Have you ever listened to Simon Mayo’s, True Confessions, on Radio 2? Have you any of your own that deserve to be aired?
Asking myself that question, I was struck that there is something I really should confess, so here goes…
It was July 1977, the year of the Queen’s Silver Jubilee. My boyfriend of 7 months, and I, had no money between us. He was still at University, I was working for the Civil Service. We were 20 years old and looking for a cheap summer holiday.
My father, a sergeant in the police and well liked and respected by his colleagues, knew someone in the force who had a mobile home in Walton-on the-Naze, Essex, that they let to friends and family. We could have it, said my dad’s friends, for a ridiculously small fee.
We jumped at the chance.
The night before we were due to go, as I travelled home from work and waited for the bus for the last leg of the journey, a friend stopped to chat and offered me a lift home in her mini. My bus was late so I accepted. Carol walked me to where she had parked her mini.
The downside of the lift was that the mini needed a jump-start and I would be the one who had to give it that jump-start. So, with larger and taller friend at the wheel, I, 5’ 2” at a pinch, put all my strength into pushing and bumping that heap of metal.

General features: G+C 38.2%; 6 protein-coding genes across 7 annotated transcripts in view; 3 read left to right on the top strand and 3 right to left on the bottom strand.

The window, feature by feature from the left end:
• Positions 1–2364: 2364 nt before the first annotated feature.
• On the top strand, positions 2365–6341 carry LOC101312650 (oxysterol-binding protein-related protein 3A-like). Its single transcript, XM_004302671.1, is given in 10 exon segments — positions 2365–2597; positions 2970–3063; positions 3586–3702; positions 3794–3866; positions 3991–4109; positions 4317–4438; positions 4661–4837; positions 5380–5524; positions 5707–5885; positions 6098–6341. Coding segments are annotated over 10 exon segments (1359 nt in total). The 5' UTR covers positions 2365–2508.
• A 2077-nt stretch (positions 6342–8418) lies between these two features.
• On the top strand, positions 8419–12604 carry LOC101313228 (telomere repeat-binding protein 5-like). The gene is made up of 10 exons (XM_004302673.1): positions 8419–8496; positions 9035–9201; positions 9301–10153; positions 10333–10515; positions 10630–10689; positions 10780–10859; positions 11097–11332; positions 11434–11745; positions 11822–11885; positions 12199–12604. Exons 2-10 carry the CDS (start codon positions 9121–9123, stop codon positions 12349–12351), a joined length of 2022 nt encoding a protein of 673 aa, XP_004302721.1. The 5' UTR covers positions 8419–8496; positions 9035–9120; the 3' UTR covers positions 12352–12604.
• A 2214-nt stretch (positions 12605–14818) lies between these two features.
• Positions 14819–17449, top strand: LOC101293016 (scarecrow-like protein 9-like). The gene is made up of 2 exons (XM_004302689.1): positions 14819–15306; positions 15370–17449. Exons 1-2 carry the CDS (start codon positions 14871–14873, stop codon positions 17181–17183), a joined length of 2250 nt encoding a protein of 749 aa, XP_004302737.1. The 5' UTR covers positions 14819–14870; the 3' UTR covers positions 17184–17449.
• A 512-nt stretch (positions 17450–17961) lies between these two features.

After a few bumps, the engine spluttered into life.
I got in the car, rubbing my shoulder, which felt a little sore.
The next morning, I awoke in a little pain but was hopeful the ache would fade as the day went on.
My father was giving my boyfriend and I a lift to the camp site. A little old fashioned, he mentioned that he had told his friends that Dave and I were engaged. (This was 1977). So, my boyfriend, aka fiancé and I, packed our bags and climbed in his car. Dad dropped us at the camp site where we were introduced to the lovely middle-aged couple, Diane and Terry, who had offered to rent their beautiful mobile home to us, for a pittance. Any guilt I might have felt, at pretending to be engaged, was offset by the pain I was experiencing in my left shoulder, by this time.